5. Selective enforcement of law on one or the other pretext.

6. Judges often assume robes of an advocate in defending their judgments presumably delivered as speaking orders.

7. Justice can’t be expected to be awarded, it has to be extracted. It requires an advocate of skill and standing to secure justice for oneself. A litigant, howsoever well-informed about facts and law of his case is miserably dependent on his advocate, for advocate is the only one who knows how to extract justice for his clients.

8. Judicial orders during trial are often passed as a matter of routine rather than after due consideration of merits of the case and the applicable law. At times even objectivity and rationality is not kept and subjective justifications are advanced in lieu of speaking orders.

9. Illegal and contradictory orders are passed in breach of merits of the case and law, advancing such interpretation of law and justification to which no sane person in the street would agree.

10. Quite often judges have a propensity to decide those issues which they are otherwise incompetent to decide such as a judge in USA decided about merits of Darwin’s Theory of Evolution which 150 years of scientific debate have not been able to decide.

11. Often imaginary considerations and unfounded apprehensions guide their judgment. In one case before the apex court I was verbally asked to forget about the law and previous judgments of the apex court.

In any society, judiciary is the ultimate authority in conflict resolution in accordance with law and in this capacity judiciary is the custodian of law, system and justice. In the event of its failure in discharging its designated function, chaos is inevitable.

To do justice to its designated function, judiciary should aim at conflict resolution in accordance with law in a timely and affordable manner. Judiciary should not refrain from listening to common man and should attempt to deliver effective justice at the earliest in accordance with law. An understanding of law should expedite and not delay decision-making.

With 0.15% Of The Entire UK Population Behind Bars, Could Restorative Justice Be The Answer?

The number of prisoners detained in UK prisons has reached an epic of 82,000, which is around 0.15% of the UK population. 3% of these prisoners are children under the age of 18.

A BBC article on the 22nd of February 2008 reported that UK prisons were about 92 prisoners overcapacity and around 8,000 over what the Prison Service said to be a good, decent standard of accommodation. In the same month Justice Secretary Jack Straw asked magistrates to jail fewer people while officials attempt to manage the crisis. These comments followed what the Guardian reported was a 37% rise in prisoner suicides due to overcrowding.

Further criticism of the prison system came from outspoken Member of Parliament John Redwood on his own blog in March 2008 when he declared Prison does not work very well. We send too many people to prison.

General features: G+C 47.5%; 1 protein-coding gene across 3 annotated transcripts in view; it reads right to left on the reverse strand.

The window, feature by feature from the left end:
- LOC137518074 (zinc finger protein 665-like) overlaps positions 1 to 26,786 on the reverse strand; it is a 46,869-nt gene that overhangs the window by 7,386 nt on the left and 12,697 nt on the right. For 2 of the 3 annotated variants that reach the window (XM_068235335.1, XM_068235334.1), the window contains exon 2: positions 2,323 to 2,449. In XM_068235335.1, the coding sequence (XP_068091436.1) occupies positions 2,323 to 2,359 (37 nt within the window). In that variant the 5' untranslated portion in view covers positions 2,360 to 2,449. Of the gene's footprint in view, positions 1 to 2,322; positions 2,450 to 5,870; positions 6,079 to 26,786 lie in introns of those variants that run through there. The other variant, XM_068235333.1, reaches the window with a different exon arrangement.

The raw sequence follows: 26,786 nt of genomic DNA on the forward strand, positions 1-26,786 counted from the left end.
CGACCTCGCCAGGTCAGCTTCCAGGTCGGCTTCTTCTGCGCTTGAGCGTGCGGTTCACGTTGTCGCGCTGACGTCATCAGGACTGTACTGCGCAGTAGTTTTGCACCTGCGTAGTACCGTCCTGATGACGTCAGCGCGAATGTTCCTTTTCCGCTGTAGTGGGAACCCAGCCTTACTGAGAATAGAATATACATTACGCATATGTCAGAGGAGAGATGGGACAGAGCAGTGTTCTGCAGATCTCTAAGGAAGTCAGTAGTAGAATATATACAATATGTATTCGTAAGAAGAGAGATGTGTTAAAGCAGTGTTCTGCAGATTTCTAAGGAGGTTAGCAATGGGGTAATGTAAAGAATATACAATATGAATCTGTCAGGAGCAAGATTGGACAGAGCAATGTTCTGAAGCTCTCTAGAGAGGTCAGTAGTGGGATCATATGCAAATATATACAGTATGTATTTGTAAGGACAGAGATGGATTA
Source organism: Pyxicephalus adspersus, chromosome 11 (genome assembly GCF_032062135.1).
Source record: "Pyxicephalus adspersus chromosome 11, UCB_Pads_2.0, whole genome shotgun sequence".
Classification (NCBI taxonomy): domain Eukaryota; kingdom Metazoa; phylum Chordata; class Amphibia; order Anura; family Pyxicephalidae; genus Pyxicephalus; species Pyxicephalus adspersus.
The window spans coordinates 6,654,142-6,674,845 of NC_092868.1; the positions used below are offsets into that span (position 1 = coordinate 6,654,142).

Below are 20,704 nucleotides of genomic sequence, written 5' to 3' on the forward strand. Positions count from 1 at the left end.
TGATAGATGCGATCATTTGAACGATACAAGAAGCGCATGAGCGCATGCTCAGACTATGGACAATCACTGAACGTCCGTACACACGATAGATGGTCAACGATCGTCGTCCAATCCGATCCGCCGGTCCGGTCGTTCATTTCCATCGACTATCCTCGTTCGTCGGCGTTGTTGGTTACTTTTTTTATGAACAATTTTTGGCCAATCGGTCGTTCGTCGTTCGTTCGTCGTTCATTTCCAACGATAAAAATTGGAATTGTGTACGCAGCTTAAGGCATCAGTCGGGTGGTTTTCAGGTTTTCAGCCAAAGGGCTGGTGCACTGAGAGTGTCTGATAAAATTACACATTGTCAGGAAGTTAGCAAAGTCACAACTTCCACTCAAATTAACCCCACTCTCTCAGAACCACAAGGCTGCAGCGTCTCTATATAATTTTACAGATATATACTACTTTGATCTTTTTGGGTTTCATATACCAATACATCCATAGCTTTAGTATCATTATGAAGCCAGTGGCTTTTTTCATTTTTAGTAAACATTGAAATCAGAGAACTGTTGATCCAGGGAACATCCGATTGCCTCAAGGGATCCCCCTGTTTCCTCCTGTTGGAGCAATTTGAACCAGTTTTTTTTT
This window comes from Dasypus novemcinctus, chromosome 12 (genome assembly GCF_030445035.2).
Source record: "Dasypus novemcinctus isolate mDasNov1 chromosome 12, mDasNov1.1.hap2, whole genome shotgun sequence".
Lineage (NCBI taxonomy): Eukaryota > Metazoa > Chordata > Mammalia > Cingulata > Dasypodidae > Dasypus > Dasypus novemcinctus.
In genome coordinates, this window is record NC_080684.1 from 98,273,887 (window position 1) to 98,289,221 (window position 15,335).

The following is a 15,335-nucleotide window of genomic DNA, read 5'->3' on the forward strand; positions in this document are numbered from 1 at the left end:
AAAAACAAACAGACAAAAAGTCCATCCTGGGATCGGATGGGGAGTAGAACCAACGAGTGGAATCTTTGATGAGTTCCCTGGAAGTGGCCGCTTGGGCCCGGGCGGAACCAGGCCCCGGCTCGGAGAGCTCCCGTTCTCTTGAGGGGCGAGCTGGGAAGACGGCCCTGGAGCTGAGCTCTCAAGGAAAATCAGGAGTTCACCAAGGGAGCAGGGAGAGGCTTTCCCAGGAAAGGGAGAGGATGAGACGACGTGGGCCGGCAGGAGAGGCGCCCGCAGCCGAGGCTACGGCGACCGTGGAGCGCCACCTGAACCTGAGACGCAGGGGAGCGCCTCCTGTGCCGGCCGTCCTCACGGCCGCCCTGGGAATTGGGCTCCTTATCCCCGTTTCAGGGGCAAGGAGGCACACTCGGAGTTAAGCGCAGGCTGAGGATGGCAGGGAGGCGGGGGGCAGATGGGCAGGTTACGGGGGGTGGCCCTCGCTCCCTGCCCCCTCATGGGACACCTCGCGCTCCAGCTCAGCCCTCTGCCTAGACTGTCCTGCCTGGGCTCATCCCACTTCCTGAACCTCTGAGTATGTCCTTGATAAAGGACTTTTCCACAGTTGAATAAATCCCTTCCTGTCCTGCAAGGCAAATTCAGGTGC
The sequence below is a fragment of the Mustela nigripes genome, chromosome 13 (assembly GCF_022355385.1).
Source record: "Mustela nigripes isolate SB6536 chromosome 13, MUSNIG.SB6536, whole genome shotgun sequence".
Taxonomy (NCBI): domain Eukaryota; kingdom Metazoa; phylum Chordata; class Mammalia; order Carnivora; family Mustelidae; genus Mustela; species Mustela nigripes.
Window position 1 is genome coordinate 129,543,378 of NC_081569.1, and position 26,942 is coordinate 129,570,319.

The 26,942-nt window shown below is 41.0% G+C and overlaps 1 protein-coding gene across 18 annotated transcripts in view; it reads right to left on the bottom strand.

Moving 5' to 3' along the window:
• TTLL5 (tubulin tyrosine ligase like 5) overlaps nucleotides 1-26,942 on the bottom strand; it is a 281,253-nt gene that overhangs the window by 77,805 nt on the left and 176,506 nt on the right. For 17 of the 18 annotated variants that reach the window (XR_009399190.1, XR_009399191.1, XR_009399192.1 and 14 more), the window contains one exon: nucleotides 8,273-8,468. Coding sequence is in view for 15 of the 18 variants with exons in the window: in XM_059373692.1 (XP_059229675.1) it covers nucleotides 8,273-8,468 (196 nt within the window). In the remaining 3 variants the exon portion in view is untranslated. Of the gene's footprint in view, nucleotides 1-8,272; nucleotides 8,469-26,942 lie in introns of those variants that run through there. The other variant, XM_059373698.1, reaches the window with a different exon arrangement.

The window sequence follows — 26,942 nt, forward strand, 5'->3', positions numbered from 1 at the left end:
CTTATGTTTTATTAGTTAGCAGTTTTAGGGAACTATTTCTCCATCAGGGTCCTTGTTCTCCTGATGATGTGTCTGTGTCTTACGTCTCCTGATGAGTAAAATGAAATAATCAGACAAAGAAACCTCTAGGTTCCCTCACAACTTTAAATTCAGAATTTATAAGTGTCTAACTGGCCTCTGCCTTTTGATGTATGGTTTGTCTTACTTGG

So, what is the solution? After all; If people still break the law surely the public must be protected?

We need to ask ourselves:

  • Why isn’t the modern justice system working? – could it be its lack of focus on the victim in favour of the offender?
  • Is justice more preoccupied with proving guilt and satisfying legal agendas than restoring integrity to the victim?
  • Should none violent criminals be dealt with in the same way as violent offenders?
  • And finally, why is it that 50% of prisoners detained in the UK are re-offenders?

It would seam that the system, as it stands, is unsatisfactory to all concerned. The community; who witness the repercussions of crime, reflected in house prices and the feeling of safety on the streets; the criminals themselves who are led to believe that their crimes arent against victims but merely the impeding of written laws and lastly the victim(s) ; who are, in many cases, treated like just another witness and left in some cases with lasting trauma and fear.

Tax payers also stand to lose out when it comes to sending non violent criminals to prison. Bedford today http://www.bedfordtoday.co.uk/news stated in February 2008 that it costs about £3,500 a year for a community order, whereas a short sentence costs £3000 a month. Considering the typical sentence for most youths is around 18 months, thats a difference in cost to tax payers of £50,500 per year per offender. It is also important to remember that these young impressionable youths will be serving time alongside career criminals, perhaps even within the same cell.

What about Restorative Justice?

The answer could lie in a relatively new system called Restorative Justice whereby the criminal is made to face their victim and / or community and answer for their crime. To understand Restorative Justice, one needs to understand the impact a crime has on both the victim and the community. To understand real community we need to imagine an environment where our social framework is interwoven with individuals that care, understand and wish for our well being.